On certification to the Superior Court, Appellate Division.
For reversal -- Chief Justice Wilentz and Justices Schreiber, Handler, Pollock, O'Hern and Garibaldi. For affirmance -- None. The opinion of the Court was delivered by Garibaldi, J. Schreiber, J., concurring in the result.
Like the companion case of Clendaniel v. New Jersey Mfrs. Ins. Co., 96 N.J. 361 (1984), decided today, this matter raises the issue of whether N.J.S.A. 39:6A-10, prior to its amendment in January 1982 by L. 1981, c. 533, § 1 required an insurer to make available additional personal injury protection (PIP) benefits for persons other than the named insured. Specifically, the issue is whether additional PIP benefits under Section 10 must be made available for a guest passenger.
James Ackert, Jr. died as a result of injuries sustained in a car accident, while a passenger in a car owned by Russell
Jaggard, Jr. and driven by Jaggard's son, Stephen. James, Jr.'s father, James Ackert, Sr., collected the basic PIP benefits available under his own Allstate Insurance Company automobile insurance policy. He had not elected to purchase any additional Section 10 PIP benefits from Allstate for himself or his resident relatives.
Subsequently, Mr. Ackert sued Keystone Insurance Company, Jaggard's insurer, alleging that Keystone had violated N.J.S.A. 39:6A-10, prior to its 1981 amendment, by not giving its named insured the option of purchasing additional Section 10 PIP benefits for a guest passenger. Keystone admits that it did not offer to Jaggard, its named insured, additional Section 10 PIP benefits for guest passengers. Jaggard, like Ackert, in his automobile insurance policy from Keystone had not elected any additional Section 10 PIP benefits under N.J.S.A. 39:6A-10 for himself or his resident relatives.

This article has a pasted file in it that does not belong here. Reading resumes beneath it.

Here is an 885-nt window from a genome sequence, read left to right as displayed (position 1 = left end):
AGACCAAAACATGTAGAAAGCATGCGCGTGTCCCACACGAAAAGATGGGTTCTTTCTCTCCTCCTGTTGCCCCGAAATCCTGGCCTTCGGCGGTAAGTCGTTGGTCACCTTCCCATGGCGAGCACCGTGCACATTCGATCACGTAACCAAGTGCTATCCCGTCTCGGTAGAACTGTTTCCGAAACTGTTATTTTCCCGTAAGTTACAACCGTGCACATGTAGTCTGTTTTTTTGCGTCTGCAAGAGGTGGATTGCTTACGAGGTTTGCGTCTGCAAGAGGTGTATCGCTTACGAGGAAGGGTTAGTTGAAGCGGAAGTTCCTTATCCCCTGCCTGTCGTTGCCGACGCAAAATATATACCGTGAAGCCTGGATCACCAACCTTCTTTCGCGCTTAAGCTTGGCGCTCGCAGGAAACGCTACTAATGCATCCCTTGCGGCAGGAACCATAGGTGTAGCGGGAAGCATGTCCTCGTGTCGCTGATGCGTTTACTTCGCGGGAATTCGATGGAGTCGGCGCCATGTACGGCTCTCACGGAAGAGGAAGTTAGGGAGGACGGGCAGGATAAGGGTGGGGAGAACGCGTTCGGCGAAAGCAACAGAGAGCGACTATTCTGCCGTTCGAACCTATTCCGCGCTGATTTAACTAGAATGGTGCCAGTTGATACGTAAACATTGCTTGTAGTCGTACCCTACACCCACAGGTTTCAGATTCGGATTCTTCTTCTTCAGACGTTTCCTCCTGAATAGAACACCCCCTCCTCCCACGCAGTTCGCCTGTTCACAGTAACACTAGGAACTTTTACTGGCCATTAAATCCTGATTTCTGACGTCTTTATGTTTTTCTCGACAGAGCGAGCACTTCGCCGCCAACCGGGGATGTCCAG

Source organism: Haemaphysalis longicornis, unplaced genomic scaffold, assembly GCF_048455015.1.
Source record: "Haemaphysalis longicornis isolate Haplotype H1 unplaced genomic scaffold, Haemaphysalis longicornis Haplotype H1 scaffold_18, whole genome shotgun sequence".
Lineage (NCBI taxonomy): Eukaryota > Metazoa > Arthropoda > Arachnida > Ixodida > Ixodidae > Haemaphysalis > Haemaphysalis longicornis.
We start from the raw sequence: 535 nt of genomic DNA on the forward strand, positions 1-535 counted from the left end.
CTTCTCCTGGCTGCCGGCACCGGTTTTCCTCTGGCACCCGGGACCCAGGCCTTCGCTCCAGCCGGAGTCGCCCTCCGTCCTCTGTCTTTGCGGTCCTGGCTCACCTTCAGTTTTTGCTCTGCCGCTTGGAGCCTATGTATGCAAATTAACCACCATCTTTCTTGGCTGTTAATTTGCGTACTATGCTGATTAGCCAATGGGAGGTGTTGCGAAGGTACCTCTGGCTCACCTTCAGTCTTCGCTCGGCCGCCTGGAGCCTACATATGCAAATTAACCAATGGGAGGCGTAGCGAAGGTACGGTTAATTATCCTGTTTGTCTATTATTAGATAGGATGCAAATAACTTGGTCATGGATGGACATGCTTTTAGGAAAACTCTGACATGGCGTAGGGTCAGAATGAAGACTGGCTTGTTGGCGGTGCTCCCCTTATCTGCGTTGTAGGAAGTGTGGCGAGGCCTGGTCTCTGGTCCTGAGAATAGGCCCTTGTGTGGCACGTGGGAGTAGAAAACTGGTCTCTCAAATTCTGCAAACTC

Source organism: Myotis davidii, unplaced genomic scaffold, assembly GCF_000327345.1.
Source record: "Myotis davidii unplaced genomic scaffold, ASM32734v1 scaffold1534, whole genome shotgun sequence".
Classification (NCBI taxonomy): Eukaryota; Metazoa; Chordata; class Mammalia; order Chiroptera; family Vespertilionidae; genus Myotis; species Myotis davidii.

The trial court granted Keystone's motion for summary judgment on the grounds that additional PIP benefits under Section 10 are restricted to the "named insured." The Appellate Division reversed and remanded, holding that additional Section 10 PIP benefits extended to resident relatives of the named insured. After Keystone pointed out that James, Jr. was not Jaggard's resident relative, the Appellate Division granted Keystone's motion for a rehearing. After a rehearing, the Appellate Division issued a revised opinion, holding that additional Section 10 PIP benefits extended not only to resident relatives but also to guest passengers, like James, Jr. We granted certification. 95 N.J. 196 (1983).
For the reasons more fully discussed in our opinion issued today in Clendaniel v. New Jersey Mfrs. Ins. Co., supra, 96 N.J. 361, we reverse the Appellate Division. There we held that N.J.S.A. 39:6A-10, prior to its amendment, required the insurer to make available to its named insured the option of securing additional personal injury protection benefits only for the named insured and for resident relatives in the named insured's
household. Accordingly, Keystone did not have to make available to Jaggard the option of purchasing additional personal injury protection benefits under N.J.S.A. 39:6A-10, for James, Jr., a guest passenger.
SCHREIBER, J., concurring in ...